Overall project impacts are minimal, and involve land and access at the drilling site for the borehole, and also along right-of-ways of roads for acquisition of planned seismic surveys. Impact includes short-term surface disruption of 2 to 3 acres required to construct a drilling rig location site for the test borehole. Drilling operations are normally performed on a 24-hour basis, which shortens the overall duration of the project but incurs some impact to the surface lands. Expectations are that up to 50 days on the site will be required for geologic assessment from start to finish, and between two and three weeks to perform seismic line data gathering along town or county road right-of-ways. During the drilling process, diesel-powered drilling equipment will not exceed 100 decibels – about the same level of noise one would hear standing next to a running snowmobile or motorcycle. Noise levels drop as distance from the noise source increases. For example, at 800 feet away, the noise from a drilling rig will be approximately 74 decibels, a little less than the noise from a telephone dial tone. The TriCarb team is working to select a drilling site that is far enough from homes and businesses to minimize noise impacts. Dense vegetation, site layout, topography and infrastructure, such as buildings, can also help minimize noise impacts.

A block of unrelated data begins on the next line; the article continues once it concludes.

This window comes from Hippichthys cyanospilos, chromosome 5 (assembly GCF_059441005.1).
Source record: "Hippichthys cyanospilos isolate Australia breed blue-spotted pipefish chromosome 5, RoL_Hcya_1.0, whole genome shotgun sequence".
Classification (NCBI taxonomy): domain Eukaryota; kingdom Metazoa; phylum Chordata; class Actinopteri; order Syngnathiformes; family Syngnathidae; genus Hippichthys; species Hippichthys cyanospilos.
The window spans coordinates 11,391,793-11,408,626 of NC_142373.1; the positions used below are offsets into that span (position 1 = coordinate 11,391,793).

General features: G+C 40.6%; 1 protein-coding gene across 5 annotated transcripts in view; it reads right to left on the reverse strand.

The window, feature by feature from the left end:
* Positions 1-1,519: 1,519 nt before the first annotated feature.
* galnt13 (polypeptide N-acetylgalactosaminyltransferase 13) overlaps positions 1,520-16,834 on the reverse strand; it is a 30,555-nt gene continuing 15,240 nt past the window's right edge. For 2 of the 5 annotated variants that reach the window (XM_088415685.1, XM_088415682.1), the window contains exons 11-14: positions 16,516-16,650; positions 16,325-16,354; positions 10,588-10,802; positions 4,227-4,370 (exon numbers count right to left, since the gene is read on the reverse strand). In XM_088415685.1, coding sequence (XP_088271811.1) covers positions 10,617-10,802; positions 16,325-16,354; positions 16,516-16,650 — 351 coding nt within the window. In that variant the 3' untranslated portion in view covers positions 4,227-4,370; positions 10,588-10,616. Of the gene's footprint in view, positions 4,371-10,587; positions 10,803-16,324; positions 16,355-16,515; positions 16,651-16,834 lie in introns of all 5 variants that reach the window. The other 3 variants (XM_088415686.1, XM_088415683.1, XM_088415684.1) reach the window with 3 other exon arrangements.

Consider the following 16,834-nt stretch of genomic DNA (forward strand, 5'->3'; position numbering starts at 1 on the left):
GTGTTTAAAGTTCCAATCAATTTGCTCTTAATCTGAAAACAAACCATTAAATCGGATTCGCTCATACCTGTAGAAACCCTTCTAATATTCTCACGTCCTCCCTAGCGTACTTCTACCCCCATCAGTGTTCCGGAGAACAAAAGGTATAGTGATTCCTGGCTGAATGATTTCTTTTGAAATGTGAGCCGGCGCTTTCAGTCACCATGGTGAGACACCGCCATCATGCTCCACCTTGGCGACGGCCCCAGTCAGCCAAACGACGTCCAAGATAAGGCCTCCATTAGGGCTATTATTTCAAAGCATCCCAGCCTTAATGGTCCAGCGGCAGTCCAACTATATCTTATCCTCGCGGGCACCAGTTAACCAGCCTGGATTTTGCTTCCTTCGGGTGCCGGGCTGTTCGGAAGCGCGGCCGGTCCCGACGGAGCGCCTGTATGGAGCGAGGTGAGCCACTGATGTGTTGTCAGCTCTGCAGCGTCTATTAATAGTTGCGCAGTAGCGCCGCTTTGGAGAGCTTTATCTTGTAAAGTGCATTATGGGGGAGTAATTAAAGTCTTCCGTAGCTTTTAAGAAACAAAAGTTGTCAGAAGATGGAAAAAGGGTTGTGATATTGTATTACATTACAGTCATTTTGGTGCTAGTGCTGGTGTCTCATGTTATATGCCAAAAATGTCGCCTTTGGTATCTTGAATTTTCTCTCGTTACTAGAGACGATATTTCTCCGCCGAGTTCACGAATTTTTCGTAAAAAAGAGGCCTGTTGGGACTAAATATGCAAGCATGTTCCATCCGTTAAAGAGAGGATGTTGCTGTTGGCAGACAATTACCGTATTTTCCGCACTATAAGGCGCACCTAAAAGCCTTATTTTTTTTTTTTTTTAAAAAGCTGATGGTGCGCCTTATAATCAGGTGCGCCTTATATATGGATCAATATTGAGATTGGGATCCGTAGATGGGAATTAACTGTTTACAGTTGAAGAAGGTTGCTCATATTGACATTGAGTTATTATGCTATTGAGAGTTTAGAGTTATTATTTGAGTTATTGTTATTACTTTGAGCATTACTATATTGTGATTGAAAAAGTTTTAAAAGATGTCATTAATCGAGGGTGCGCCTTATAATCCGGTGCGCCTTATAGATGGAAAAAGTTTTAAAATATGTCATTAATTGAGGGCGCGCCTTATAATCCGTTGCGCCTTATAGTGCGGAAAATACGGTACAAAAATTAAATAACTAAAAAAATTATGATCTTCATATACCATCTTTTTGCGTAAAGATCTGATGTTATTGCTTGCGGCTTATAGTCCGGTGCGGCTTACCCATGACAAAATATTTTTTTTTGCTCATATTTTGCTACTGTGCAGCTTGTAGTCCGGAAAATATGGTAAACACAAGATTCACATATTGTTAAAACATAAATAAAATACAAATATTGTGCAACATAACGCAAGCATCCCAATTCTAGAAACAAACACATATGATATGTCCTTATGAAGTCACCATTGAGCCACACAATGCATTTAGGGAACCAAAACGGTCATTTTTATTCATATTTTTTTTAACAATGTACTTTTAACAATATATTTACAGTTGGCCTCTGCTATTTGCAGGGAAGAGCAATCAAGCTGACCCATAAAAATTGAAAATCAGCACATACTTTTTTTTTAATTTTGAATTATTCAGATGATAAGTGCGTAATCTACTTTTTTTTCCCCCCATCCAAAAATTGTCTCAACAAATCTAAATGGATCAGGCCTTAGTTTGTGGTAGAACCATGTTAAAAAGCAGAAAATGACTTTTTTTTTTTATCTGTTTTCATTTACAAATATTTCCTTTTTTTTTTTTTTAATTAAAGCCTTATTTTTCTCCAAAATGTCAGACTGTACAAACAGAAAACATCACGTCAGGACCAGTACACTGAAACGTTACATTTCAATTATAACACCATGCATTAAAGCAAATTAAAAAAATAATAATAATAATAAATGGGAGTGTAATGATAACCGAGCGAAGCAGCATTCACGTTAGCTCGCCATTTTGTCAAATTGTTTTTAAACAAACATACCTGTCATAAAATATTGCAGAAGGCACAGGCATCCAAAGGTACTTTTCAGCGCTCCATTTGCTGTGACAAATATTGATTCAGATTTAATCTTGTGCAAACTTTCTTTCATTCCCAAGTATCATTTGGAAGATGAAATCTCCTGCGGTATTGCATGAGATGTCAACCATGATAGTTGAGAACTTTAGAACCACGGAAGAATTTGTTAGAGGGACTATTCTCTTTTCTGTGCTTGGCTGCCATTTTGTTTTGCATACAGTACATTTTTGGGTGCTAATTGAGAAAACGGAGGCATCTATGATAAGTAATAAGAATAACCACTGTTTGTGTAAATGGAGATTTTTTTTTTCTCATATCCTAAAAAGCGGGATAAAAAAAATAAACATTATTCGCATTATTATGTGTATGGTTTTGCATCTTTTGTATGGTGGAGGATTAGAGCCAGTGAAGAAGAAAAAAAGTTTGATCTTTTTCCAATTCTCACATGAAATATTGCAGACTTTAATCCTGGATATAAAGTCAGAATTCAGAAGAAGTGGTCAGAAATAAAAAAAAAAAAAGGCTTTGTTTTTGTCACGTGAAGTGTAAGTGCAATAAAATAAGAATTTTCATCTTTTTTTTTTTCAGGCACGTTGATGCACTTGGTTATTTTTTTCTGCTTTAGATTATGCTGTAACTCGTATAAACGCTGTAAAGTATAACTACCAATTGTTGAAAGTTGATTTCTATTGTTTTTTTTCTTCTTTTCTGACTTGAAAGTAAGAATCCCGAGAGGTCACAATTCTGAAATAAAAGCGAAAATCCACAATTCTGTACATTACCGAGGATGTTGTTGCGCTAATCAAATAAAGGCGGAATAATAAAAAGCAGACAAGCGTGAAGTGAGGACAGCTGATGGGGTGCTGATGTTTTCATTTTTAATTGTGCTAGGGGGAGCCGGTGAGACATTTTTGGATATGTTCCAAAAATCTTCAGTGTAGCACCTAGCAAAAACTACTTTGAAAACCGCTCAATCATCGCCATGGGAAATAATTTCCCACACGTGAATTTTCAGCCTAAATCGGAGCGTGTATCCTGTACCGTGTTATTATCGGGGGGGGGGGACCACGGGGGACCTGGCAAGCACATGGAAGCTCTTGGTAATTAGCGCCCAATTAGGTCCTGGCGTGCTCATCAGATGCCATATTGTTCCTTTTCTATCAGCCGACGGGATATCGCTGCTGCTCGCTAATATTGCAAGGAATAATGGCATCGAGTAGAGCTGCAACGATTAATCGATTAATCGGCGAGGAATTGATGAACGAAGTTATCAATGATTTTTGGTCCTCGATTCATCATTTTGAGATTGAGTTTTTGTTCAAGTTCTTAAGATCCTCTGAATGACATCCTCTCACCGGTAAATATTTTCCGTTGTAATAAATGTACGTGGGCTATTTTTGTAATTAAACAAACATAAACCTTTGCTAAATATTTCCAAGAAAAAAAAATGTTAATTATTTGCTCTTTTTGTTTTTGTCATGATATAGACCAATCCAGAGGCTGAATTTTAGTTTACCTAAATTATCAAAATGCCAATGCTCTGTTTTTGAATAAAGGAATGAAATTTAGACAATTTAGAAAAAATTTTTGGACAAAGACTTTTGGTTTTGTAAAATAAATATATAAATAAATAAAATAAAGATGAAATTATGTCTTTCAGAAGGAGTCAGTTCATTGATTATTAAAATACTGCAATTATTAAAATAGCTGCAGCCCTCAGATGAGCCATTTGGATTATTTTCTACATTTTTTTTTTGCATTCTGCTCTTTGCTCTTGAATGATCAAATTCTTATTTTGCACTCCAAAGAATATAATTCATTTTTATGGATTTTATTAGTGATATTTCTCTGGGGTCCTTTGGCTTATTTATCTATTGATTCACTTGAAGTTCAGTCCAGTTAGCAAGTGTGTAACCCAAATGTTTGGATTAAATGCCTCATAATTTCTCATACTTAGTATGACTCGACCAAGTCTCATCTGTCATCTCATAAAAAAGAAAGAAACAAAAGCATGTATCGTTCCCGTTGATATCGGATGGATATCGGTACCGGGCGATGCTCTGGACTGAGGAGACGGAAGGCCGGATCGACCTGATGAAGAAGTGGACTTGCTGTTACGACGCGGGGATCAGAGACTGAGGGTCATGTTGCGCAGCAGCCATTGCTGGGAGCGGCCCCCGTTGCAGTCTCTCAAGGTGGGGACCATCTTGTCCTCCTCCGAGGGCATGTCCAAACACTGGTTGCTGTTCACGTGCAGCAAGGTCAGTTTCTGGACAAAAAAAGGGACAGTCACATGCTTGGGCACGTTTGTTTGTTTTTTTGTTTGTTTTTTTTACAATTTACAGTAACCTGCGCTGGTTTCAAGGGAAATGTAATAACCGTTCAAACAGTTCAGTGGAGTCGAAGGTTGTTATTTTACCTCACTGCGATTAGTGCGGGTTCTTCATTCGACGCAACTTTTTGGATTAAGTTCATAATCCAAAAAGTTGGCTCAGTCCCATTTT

A seismic survey is a technique used to develop images of the rock strata and structure. It is an important tool for characterizing a region for carbon storage because, combined with information from test borings, it helps researchers gain a better understanding of the thickness, depth, geometry, orientation and structural features of different rock layers. In conducting a seismic survey, scientists use a “seismic source” – in this case truck-mounted equipment – which sends vibrations into the earth for a few minutes at a time, then measures the travel time of the resulting pulses as they are reflected back to the surface. Scientists measure the differences in the amount of time it takes for sound waves to bounce off the rock layers and be detected by the geophones. Computers help calculate the thickness and other properties of the rock strata.